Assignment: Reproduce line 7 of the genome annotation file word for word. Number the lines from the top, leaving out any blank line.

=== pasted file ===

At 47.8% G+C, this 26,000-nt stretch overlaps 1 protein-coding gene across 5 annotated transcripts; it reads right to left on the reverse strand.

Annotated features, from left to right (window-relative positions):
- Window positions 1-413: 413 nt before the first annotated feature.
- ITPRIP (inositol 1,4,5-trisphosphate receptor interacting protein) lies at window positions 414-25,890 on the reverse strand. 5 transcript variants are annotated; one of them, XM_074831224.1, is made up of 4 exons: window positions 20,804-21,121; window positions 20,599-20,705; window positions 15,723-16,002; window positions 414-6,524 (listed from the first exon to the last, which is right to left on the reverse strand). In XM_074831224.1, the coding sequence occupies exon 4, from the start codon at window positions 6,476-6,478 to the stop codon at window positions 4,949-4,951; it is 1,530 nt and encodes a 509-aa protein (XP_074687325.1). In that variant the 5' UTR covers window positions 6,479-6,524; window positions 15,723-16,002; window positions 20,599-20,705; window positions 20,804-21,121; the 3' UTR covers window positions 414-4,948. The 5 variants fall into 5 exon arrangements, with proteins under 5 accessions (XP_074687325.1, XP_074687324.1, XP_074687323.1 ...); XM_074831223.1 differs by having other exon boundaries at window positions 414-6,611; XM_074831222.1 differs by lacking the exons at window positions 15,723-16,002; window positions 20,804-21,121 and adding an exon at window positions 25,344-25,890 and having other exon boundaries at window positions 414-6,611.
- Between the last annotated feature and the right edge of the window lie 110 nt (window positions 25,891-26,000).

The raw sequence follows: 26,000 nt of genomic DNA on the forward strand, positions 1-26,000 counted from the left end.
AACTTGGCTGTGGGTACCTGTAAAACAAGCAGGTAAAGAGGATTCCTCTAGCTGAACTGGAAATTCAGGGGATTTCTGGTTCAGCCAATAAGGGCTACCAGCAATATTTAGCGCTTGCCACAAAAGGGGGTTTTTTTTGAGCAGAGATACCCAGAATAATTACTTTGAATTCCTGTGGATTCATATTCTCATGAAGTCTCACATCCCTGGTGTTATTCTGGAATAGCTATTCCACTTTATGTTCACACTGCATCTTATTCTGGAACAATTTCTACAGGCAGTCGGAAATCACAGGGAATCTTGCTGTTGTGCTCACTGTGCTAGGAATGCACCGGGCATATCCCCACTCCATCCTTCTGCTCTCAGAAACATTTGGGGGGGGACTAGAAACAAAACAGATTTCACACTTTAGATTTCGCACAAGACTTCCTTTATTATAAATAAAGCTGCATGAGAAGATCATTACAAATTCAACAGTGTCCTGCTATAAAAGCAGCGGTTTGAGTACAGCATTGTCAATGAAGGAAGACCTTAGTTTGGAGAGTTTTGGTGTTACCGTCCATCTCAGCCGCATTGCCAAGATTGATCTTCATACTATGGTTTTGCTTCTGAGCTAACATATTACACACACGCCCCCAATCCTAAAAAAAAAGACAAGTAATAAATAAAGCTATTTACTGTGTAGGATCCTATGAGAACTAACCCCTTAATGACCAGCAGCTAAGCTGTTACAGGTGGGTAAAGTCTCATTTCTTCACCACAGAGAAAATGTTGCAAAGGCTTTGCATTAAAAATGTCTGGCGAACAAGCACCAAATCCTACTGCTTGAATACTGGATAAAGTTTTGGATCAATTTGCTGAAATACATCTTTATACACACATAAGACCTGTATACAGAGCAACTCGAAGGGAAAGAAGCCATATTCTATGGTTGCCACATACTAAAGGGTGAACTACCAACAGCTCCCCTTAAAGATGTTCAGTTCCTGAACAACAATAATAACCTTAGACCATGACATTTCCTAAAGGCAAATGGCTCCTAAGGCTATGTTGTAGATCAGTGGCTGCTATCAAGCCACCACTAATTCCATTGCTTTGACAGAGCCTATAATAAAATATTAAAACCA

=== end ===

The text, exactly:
AACTTGGCTGTGGGTACCTGTAAAACAAGCAGGTAAAGAGGATTCCTCTAGCTGAACTGGAAATTCAGGGGATTTCTGGTTCAGCCAATAAGGGCTACCAGCAATATTTAGCGCTTGCCACAAAAGGGGGTTTTTTTTGAGCAGAGATACCCAGAATAATTACTTTGAATTCCTGTGGATTCATATTCTCATGAAGTCTCACATCCCTGGTGTTATTCTGGAATAGCTATTCCACTTTATGTTCACACTGCATCTTATTCTGGAACAATTTCTACAGGCAGTCGGAAATCACAGGGAATCTTGCTGTTGTGCTCACTGTGCTAGGAATGCACCGGGCATATCCCCACTCCATCCTTCTGCTCTCAGAAACATTTGGGGGGGGACTAGAAACAAAACAGATTTCACACTTTAGATTTCGCACAAGACTTCCTTTATTATAAATAAAGCTGCATGAGAAGATCATTACAAATTCAACAGTGTCCTGCTATAAAAGCAGCGGTTTGAGTACAGCATTGTCAATGAAGGAAGACCTTAGTTTGGAGAGTTTTGGTGTTACCGTCCATCTCAGCCGCATTGCCAAGATTGATCTTCATACTATGGTTTTGCTTCTGAGCTAACATATTACACACACGCCCCCAATCCTAAAAAAAAAGACAAGTAATAAATAAAGCTATTTACTGTGTAGGATCCTATGAGAACTAACCCCTTAATGACCAGCAGCTAAGCTGTTACAGGTGGGTAAAGTCTCATTTCTTCACCACAGAGAAAATGTTGCAAAGGCTTTGCATTAAAAATGTCTGGCGAACAAGCACCAAATCCTACTGCTTGAATACTGGATAAAGTTTTGGATCAATTTGCTGAAATACATCTTTATACACACATAAGACCTGTATACAGAGCAACTCGAAGGGAAAGAAGCCATATTCTATGGTTGCCACATACTAAAGGGTGAACTACCAACAGCTCCCCTTAAAGATGTTCAGTTCCTGAACAACAATAATAACCTTAGACCATGACATTTCCTAAAGGCAAATGGCTCCTAAGGCTATGTTGTAGATCAGTGGCTGCTATCAAGCCACCACTAATTCCATTGCTTTGACAGAGCCTATAATAAAATATTAAAACCA